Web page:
A quantitative electroencephalogram (QEEG), also known as brain mapping, is a non-invasive assessment tool used to measure the electrical (brain wave) activity of the cerebral cortex. The brain wave activity is assessed and analyzed through digital technology, and the collected data is compared to normative databases. These normative databases compare tested subjects with persons of the same age who have been carefully screened and who are free of symptoms in order to measure variance from the norm. In addition, the raw data that is collected is also analyzed. Special tools of analysis are used to look specifically at multivariant coherence data in order to develop correct training parameters.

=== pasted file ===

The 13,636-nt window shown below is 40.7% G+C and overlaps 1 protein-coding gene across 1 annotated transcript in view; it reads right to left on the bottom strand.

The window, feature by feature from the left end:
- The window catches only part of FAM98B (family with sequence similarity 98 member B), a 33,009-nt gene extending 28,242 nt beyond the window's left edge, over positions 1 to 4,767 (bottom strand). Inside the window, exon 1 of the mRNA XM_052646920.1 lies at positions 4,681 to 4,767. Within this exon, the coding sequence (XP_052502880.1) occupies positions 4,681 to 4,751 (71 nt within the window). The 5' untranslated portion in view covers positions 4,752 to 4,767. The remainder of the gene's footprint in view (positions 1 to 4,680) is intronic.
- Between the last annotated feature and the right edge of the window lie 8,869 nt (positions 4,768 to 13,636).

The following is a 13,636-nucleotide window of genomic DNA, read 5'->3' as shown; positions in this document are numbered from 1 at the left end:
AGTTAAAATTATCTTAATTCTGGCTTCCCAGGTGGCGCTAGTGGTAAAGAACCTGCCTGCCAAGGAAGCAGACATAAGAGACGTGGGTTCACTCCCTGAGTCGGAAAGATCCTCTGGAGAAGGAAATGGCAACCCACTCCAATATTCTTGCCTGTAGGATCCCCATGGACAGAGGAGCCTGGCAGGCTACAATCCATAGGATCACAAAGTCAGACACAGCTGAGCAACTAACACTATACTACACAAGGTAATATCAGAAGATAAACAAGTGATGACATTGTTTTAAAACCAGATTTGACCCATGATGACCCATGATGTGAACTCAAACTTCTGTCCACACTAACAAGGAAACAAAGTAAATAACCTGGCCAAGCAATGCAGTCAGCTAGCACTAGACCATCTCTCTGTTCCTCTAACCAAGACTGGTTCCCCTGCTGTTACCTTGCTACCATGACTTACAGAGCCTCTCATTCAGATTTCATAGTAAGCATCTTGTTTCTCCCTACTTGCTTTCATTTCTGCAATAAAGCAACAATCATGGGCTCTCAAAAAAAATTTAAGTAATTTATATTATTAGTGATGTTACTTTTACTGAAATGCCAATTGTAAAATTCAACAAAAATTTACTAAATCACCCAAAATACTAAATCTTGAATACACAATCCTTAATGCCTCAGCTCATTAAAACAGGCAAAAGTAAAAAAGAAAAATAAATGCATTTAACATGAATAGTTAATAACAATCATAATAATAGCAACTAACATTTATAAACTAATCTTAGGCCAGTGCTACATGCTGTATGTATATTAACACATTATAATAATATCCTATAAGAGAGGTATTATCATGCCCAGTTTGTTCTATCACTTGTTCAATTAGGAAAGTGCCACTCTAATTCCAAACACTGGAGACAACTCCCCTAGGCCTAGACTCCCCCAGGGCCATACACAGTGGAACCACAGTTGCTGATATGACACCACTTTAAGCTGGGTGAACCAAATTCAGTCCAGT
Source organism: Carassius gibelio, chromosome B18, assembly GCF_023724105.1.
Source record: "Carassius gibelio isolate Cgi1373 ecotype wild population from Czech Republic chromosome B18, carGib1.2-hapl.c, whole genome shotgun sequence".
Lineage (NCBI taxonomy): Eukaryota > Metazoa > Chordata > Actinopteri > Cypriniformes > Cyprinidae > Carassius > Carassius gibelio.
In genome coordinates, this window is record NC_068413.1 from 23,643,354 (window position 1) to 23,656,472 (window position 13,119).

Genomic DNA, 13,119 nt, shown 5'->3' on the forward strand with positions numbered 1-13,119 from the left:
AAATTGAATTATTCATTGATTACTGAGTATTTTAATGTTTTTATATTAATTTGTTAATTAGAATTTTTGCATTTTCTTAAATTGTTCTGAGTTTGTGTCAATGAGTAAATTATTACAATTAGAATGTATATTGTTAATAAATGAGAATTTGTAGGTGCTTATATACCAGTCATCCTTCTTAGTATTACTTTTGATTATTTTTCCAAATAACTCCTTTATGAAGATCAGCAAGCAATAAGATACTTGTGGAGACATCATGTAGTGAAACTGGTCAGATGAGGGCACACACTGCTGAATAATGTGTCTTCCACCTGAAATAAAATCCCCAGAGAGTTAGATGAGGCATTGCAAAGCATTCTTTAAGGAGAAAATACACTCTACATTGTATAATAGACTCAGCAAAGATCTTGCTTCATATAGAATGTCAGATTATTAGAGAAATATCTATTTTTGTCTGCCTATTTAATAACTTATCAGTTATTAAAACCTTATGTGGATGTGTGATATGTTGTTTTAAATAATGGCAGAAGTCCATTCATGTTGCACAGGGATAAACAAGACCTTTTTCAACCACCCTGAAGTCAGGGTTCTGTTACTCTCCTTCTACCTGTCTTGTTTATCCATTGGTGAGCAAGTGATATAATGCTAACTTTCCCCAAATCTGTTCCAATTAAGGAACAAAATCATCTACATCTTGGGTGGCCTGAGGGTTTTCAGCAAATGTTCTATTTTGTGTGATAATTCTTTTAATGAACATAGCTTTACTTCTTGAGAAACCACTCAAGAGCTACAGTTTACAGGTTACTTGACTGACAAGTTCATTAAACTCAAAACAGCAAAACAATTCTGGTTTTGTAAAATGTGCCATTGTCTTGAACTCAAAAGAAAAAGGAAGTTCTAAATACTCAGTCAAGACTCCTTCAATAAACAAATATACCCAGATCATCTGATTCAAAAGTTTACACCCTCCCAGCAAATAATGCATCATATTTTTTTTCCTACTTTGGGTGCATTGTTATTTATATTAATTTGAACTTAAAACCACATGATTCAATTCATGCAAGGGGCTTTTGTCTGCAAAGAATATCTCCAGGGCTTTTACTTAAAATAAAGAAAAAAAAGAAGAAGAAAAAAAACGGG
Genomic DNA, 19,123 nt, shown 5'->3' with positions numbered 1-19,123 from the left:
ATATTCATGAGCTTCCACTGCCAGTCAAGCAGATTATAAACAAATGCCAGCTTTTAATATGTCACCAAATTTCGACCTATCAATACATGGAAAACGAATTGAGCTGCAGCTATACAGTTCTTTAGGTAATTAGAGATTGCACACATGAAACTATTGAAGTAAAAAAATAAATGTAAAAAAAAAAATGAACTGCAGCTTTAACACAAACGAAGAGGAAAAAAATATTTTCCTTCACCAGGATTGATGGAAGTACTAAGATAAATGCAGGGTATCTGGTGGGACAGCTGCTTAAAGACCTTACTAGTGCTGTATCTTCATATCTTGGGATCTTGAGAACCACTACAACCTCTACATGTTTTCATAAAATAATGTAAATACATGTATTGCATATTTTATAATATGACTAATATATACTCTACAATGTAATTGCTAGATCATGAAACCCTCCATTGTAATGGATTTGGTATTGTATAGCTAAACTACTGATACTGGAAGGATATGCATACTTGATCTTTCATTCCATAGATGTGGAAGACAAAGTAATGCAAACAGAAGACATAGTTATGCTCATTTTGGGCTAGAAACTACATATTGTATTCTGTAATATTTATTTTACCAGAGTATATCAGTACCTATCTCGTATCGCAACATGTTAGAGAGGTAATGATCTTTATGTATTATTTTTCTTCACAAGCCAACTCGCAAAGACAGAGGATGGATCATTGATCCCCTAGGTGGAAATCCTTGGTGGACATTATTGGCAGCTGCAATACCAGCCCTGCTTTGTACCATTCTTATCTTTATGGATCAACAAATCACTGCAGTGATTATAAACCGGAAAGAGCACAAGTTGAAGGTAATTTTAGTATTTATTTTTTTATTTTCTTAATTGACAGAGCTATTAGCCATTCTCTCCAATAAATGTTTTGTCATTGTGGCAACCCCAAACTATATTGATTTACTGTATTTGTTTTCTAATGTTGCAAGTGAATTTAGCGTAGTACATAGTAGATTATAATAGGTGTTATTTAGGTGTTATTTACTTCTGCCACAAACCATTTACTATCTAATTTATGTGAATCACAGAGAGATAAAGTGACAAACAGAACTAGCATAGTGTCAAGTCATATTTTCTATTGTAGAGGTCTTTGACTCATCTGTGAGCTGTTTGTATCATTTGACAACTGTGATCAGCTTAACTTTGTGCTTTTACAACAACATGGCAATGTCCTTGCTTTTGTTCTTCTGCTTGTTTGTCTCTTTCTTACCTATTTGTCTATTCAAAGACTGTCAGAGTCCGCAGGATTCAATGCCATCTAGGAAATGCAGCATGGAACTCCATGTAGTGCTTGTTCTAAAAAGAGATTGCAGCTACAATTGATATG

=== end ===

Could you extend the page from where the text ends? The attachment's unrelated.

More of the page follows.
The number of training sessions depends on the symptom and individual. Typically, some noticeable changes occur between the sixth and tenth session with Connectivity Neurofeedback. Depending on the nature of the problem, a minimum of 20 sessions are generally recommended. Certain situations can require more sessions. The goal is to complete enough training to ensure consistent and lasting benefits. The typical number of sessions for classic ADHD, for example, is 20 sessions to complete. For moderate Autism it may be 40 sessions to get a 50 percent drop in symptoms on average. Because 4-Channel Connectivity Neurofeedback is so powerful, a remapping is done after 10-14 sessions to evaluate the amount of change that has occurred. Changes in training parameters are then made to reflect the new brain patterns and to address current symptoms. Our experience at The Neuroconnection is that once 10-14 sessions are done over a particular region of the brain, these improvements become lasting. A break can be taken between training protocols usually without regression in progress. Length of training sessions are typically about 20 minutes in length, although at times shorter sessions are useful. Typically, two sessions a week are recommended.